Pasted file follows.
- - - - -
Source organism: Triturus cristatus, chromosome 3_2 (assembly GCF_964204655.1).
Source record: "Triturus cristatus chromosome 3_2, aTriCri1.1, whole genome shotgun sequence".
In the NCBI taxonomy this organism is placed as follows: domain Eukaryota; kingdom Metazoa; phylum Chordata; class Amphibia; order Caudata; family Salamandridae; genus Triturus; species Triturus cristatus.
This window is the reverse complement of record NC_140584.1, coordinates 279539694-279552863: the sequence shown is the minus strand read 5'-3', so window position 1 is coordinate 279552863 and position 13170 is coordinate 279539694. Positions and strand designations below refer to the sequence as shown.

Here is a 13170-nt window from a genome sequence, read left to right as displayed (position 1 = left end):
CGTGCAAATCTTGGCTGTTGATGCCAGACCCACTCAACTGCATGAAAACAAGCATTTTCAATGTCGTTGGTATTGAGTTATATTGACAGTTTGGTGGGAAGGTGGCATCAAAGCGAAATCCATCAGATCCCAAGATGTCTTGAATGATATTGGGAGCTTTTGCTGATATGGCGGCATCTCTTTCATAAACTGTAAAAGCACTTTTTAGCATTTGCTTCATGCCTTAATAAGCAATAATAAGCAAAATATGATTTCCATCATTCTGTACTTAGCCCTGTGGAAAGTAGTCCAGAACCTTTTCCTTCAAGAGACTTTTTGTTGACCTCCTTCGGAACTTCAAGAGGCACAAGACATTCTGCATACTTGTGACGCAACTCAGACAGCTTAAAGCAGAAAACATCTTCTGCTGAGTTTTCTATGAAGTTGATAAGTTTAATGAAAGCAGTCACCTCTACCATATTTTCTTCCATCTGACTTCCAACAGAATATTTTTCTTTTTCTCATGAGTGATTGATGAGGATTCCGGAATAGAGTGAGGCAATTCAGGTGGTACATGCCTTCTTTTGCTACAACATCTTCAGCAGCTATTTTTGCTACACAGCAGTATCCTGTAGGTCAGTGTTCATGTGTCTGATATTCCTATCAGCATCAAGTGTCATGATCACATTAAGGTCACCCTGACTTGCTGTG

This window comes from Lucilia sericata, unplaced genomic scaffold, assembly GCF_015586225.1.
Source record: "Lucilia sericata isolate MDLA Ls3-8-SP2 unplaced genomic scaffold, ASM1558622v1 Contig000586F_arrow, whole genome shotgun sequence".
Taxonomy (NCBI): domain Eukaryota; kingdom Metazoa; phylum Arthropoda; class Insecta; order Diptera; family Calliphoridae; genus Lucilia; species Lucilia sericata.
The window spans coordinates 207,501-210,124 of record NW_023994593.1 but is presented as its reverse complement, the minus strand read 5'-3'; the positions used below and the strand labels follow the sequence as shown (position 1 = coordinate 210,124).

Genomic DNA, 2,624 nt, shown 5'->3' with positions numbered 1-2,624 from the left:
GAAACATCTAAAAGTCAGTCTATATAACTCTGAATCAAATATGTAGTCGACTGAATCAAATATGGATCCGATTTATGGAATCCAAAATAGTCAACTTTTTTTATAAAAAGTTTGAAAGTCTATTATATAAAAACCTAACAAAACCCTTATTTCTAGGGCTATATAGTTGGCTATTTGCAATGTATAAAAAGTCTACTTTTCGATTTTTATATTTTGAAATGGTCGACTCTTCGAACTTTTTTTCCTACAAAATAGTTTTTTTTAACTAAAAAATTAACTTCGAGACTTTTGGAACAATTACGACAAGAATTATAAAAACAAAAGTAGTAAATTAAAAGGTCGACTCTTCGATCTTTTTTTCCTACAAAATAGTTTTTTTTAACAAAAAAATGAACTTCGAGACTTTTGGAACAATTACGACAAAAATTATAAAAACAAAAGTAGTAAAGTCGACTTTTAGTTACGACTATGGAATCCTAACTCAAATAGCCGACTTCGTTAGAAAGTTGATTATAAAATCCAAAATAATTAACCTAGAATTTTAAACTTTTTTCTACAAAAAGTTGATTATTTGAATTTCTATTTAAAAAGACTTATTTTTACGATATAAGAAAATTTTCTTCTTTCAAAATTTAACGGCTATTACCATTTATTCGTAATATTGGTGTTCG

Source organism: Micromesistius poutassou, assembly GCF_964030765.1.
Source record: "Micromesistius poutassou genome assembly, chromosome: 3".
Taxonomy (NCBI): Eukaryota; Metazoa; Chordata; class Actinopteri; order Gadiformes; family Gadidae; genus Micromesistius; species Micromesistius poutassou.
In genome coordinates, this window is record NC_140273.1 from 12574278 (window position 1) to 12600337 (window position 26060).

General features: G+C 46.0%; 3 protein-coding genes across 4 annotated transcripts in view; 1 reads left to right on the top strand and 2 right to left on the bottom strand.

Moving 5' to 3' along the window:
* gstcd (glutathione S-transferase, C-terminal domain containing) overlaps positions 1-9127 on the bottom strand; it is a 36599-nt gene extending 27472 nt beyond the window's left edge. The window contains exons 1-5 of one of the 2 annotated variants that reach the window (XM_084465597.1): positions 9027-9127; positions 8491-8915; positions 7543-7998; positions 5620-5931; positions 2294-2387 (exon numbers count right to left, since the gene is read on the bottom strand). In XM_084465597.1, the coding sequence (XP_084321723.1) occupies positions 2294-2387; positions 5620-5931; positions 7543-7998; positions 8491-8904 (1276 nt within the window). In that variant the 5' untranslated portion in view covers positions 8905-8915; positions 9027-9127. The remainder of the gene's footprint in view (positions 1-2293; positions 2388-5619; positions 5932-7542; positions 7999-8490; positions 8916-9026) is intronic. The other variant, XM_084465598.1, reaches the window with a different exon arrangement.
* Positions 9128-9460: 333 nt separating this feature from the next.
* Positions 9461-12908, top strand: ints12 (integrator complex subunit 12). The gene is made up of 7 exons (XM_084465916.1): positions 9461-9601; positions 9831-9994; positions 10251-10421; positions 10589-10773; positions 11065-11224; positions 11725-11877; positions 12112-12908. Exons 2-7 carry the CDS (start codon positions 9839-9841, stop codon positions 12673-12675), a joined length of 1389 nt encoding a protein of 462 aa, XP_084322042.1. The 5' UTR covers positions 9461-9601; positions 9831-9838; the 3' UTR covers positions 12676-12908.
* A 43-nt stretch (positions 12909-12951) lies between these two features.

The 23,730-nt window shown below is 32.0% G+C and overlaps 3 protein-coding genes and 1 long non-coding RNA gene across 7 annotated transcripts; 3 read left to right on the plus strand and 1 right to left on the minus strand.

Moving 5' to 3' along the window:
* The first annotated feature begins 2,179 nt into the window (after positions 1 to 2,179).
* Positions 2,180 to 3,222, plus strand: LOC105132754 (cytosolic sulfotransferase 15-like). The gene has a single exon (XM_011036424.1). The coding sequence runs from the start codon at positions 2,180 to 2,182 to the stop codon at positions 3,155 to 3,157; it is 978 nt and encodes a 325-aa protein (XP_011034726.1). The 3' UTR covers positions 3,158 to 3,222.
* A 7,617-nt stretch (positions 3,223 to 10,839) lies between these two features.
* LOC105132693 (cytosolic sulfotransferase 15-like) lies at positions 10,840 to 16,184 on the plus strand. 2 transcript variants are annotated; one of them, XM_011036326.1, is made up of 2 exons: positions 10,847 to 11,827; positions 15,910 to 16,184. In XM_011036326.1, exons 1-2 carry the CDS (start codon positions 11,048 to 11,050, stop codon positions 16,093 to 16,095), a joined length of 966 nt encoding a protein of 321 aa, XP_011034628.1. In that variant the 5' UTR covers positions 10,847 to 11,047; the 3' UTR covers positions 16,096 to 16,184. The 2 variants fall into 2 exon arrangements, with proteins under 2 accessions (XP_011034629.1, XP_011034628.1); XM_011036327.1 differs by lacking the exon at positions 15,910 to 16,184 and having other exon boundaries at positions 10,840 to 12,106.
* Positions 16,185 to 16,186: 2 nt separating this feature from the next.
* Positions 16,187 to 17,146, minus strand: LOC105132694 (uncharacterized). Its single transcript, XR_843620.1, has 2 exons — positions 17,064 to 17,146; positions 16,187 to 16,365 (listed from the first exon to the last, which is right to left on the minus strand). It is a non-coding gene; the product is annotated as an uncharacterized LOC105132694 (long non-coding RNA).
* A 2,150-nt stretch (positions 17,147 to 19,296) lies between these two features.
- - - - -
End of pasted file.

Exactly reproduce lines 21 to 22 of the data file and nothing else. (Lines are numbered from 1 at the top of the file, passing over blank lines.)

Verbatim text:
* Positions 9461-12908, top strand: ints12 (integrator complex subunit 12). The gene is made up of 7 exons (XM_084465916.1): positions 9461-9601; positions 9831-9994; positions 10251-10421; positions 10589-10773; positions 11065-11224; positions 11725-11877; positions 12112-12908. Exons 2-7 carry the CDS (start codon positions 9839-9841, stop codon positions 12673-12675), a joined length of 1389 nt encoding a protein of 462 aa, XP_084322042.1. The 5' UTR covers positions 9461-9601; positions 9831-9838; the 3' UTR covers positions 12676-12908.
* A 43-nt stretch (positions 12909-12951) lies between these two features.